Publisher: Katherine Tegen Books
Release Date: March 19th, 2013
Genre: Young Adult
Source: Electronic ARC via Edelweiss
Description from Goodreads: Reminiscent of the Elizabeth Smart case, Pretty Girl-13 is a disturbing and powerful psychological mystery about a girl who must piece together the story of her kidnapping and captivity.
Angie Chapman was thirteen years old when she ventured into the woods alone on a Girl Scouts camping trip. Now she’s returned home…only to find that it’s three years later and she’s sixteen-or at least that’s what everyone tells her.
What happened to the past three years of her life?
Angie doesn’t know.
But there are people who do—people who could tell Angie every detail of her forgotten time, if only they weren’t locked inside her mind. With a tremendous amount of courage, Angie embarks on a journey to discover the fragments of her personality, otherwise known as her “alters.” As she unearths more and more about her past, she discovers a terrifying secret and must decide: When you remember things you wish you could forget, do you destroy the parts of yourself that are responsible?
Liz Coley’s alarming and fascinating psychological mystery is a disturbing-and ultimately empowering-page-turner about accepting our whole selves, and the healing power of courage, hope, and love.
Review: I want to take a moment and say that Pretty Girl-13 was my 13th book of 2013. Weird.
Woah. This book was many things: Intense, raw, confusing, over-the-top dramatic and at times, oddly out of touch. Pretty Girl-13 attempts to discuss the interesting and controversial topic of dissociative identity disorder. Be warned of you have triggers – this book is a very rough and draining read.
The concept behind the book was highly interesting. If fact, if some of the minor storylines had been cut out of the plot, this book could have stood on its own, based solely on the recovery and rediscovery of Angela’s missing time as she attempts to piece together her broken memories through her other personalities. The science behind her disorder was very interesting. If this book had centered on the science of the mental disorder, then it would have been great. The emotional pain really seeped through the words, and the book left me feeling very exhausted and worn down by the time I arrived at the last page.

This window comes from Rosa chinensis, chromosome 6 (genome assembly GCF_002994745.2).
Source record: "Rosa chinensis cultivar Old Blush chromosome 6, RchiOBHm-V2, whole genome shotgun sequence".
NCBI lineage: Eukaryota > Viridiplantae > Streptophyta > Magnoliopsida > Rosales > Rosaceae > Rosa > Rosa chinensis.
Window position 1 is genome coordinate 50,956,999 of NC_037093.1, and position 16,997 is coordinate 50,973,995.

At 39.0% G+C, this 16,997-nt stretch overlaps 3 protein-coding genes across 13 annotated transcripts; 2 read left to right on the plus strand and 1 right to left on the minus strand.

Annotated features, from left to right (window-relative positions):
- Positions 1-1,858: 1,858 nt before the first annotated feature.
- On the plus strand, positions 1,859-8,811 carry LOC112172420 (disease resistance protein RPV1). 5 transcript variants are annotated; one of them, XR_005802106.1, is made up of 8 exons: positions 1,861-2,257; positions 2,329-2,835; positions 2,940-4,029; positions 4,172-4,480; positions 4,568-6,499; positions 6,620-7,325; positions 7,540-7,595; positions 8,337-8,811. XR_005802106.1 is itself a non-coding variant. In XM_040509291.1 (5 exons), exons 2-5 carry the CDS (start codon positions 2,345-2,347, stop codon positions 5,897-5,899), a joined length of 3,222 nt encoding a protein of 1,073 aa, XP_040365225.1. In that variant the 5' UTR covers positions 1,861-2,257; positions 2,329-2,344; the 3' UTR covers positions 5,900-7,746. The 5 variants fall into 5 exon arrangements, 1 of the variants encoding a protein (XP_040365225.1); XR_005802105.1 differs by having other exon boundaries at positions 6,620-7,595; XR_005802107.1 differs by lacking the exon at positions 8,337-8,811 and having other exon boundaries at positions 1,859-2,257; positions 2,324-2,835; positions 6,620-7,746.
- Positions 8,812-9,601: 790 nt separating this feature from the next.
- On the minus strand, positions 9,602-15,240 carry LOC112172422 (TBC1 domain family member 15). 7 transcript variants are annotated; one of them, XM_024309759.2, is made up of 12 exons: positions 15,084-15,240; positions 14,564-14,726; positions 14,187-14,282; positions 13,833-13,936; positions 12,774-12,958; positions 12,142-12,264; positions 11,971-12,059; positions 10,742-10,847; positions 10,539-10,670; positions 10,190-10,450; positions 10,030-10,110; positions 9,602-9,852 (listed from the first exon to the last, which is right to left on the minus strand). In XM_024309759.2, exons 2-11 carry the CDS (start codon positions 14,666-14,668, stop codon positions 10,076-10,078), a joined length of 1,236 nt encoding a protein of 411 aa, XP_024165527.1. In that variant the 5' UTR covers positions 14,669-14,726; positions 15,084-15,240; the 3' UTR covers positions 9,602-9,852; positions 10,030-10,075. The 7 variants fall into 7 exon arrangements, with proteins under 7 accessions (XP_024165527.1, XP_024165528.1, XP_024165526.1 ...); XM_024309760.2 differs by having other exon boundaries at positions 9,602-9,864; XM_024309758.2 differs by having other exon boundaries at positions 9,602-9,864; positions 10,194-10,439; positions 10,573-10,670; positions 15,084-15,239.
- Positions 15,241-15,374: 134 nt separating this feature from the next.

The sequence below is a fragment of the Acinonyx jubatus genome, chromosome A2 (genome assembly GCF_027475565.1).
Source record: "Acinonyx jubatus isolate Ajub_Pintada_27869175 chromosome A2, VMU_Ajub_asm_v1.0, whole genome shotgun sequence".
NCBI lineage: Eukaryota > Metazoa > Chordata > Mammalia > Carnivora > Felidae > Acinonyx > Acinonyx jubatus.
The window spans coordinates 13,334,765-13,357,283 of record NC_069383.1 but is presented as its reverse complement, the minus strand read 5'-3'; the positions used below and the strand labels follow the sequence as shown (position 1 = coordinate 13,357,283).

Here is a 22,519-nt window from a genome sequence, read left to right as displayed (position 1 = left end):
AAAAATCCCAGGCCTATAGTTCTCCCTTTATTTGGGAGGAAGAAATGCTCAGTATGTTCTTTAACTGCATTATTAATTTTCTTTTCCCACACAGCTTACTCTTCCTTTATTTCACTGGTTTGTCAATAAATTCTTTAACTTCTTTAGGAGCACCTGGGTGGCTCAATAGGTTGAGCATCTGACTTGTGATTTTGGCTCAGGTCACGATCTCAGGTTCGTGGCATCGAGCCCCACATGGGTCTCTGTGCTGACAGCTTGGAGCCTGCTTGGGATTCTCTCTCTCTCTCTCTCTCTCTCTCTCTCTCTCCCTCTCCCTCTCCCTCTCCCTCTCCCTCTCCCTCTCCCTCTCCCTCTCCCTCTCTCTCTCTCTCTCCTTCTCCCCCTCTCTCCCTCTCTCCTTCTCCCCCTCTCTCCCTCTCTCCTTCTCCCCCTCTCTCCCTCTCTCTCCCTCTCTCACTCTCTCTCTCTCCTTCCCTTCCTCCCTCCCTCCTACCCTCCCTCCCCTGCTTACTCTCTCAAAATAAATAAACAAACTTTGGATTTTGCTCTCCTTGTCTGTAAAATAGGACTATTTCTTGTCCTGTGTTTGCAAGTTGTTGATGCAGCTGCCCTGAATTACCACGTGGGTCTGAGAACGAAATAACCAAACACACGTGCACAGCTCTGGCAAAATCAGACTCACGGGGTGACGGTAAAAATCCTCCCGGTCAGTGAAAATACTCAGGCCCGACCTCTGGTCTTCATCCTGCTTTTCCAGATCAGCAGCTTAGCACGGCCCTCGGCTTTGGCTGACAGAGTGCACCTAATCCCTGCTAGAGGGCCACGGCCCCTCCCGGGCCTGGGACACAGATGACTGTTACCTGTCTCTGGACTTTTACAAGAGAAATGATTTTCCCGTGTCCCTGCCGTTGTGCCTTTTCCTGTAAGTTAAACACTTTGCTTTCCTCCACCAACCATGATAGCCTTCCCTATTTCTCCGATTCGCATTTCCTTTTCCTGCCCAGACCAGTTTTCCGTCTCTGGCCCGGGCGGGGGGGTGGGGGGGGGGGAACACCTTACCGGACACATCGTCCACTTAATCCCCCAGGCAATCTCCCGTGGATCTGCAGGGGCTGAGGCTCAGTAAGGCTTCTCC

One of the biggest issues with the book was the constant and unneeded drama and labeling. The book was engaging just on subject matter alone without the onslaught of drama. Some of the things in the book were necessary; I don’t want to give anything away (because going on blind into the book was a nice shock), but some of the events in the book were needed to build a background for Angie. However, the boy drama, the weird friends, and a cast of slightly clueless people surrounding Angie just weighed down the storyline. The entire ending was just one huge gloop of shock-drama, and I ended up rolling my eyes at the absurd twist. Angie’s friends (except for Kate – I LOVED Kate) caused me to stop and rant for a while as well. They acted completely out of touch, and for a moment, I thought I reading another book entirely, based on their reactions. Angie was a bit hard to relate with, due to some of her own actions and thoughts. Here is a quote that made me nearly throw my Kindle across the room:
“It wasn’t supposed to be her job to make her dad happy. It was supposed to be the other way around.”
Um, no. I know, she had a horrible thing happen to her. I see that as no excuse to demand, in her head, that her father should make her happy, and that he should disregard his own emotions and cater just to her. Angie constantly came across as selfish. On a brighter notes, she did seem to grow towards the end when confronting one of her former best friends. I’ll give Angie points in that regard.
I also don’t appreciate the message that dark eyeliner and red lipstick equating to a “slut” label. When are we going to get rid of this in fiction? In the media? In our society? I find it ironic that the author took a stab at the stereotype while having Angie’s mom flit over a medical procedure because her daughter’s head might be shaved.
In the end, I’ll say that I bumped the book up a star because it did grab my attention all the way to the last page. The psychology was also enough to keep the reader engaged. Not a bad book, but it dropped the ball potentially by mixing in outrageous drama just to have the sake of shock value,and selling the other characters short by setting them up to be shallow, clueless, and completely unbelievable.